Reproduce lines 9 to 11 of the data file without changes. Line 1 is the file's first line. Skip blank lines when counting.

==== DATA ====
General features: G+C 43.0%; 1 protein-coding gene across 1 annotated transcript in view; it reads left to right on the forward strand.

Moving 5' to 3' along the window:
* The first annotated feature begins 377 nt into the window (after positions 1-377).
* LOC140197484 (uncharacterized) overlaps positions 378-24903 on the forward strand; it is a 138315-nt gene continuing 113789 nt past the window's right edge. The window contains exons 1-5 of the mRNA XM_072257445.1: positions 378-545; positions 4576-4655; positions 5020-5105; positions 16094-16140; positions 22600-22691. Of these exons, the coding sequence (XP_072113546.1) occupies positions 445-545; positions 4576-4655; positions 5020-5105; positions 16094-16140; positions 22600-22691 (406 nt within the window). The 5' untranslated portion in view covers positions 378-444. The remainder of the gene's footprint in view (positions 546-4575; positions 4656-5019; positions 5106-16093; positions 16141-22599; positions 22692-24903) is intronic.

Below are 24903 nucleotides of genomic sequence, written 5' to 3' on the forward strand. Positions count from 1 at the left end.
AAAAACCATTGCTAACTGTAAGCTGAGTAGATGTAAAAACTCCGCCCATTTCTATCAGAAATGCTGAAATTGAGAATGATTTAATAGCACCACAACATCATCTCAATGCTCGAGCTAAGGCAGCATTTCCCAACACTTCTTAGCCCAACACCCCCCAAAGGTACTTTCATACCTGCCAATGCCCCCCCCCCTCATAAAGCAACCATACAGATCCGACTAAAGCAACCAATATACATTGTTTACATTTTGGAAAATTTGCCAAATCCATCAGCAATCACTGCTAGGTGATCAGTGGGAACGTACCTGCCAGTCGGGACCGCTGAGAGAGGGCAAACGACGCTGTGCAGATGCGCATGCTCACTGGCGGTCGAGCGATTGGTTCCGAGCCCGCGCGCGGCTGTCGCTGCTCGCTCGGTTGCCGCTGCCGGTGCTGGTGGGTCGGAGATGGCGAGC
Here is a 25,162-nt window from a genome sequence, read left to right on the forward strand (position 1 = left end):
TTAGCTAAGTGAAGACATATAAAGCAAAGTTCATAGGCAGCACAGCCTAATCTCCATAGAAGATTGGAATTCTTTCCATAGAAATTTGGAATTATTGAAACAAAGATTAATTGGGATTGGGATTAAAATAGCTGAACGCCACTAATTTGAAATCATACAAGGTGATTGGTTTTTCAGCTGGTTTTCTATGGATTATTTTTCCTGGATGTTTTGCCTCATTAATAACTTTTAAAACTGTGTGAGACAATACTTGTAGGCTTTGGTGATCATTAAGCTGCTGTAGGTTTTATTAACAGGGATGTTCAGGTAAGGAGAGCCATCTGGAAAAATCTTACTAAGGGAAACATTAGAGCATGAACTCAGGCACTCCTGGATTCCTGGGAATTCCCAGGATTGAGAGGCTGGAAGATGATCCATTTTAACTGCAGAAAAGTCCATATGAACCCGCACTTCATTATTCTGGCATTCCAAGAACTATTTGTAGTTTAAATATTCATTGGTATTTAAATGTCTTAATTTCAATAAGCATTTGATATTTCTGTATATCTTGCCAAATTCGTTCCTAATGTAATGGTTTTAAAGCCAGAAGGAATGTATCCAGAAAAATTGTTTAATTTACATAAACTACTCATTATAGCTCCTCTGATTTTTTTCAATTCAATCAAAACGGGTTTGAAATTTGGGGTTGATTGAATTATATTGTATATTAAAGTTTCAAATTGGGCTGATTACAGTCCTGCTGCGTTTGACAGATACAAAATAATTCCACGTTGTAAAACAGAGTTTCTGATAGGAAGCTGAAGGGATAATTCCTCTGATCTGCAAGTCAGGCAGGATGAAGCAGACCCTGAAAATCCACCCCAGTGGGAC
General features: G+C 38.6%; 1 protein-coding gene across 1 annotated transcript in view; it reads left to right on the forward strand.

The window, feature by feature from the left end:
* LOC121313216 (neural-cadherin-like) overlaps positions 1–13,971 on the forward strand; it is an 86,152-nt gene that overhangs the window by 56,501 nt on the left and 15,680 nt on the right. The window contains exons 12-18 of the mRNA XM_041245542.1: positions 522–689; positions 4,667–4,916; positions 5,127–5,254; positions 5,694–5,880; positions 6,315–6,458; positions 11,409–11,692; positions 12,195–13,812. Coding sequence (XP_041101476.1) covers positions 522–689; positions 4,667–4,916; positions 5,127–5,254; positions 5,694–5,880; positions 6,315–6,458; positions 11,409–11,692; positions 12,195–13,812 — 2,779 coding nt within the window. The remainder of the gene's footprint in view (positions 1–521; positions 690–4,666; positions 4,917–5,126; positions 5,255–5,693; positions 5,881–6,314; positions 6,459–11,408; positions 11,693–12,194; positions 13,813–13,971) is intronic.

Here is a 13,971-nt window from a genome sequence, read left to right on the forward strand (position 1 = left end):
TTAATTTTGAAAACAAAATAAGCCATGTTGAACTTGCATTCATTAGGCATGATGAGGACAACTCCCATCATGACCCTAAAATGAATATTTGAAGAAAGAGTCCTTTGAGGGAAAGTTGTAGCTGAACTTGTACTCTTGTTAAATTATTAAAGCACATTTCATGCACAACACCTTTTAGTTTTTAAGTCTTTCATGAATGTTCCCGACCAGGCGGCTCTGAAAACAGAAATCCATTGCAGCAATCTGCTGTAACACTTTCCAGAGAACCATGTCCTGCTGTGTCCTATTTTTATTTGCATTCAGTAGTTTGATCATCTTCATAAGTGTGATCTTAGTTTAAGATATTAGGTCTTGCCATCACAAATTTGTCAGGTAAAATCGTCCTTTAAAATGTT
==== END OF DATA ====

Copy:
General features: G+C 38.6%; 1 protein-coding gene across 1 annotated transcript in view; it reads left to right on the forward strand.

The window, feature by feature from the left end:
* LOC121313216 (neural-cadherin-like) overlaps positions 1–13,971 on the forward strand; it is an 86,152-nt gene that overhangs the window by 56,501 nt on the left and 15,680 nt on the right. The window contains exons 12-18 of the mRNA XM_041245542.1: positions 522–689; positions 4,667–4,916; positions 5,127–5,254; positions 5,694–5,880; positions 6,315–6,458; positions 11,409–11,692; positions 12,195–13,812. Coding sequence (XP_041101476.1) covers positions 522–689; positions 4,667–4,916; positions 5,127–5,254; positions 5,694–5,880; positions 6,315–6,458; positions 11,409–11,692; positions 12,195–13,812 — 2,779 coding nt within the window. The remainder of the gene's footprint in view (positions 1–521; positions 690–4,666; positions 4,917–5,126; positions 5,255–5,693; positions 5,881–6,314; positions 6,459–11,408; positions 11,693–12,194; positions 13,813–13,971) is intronic.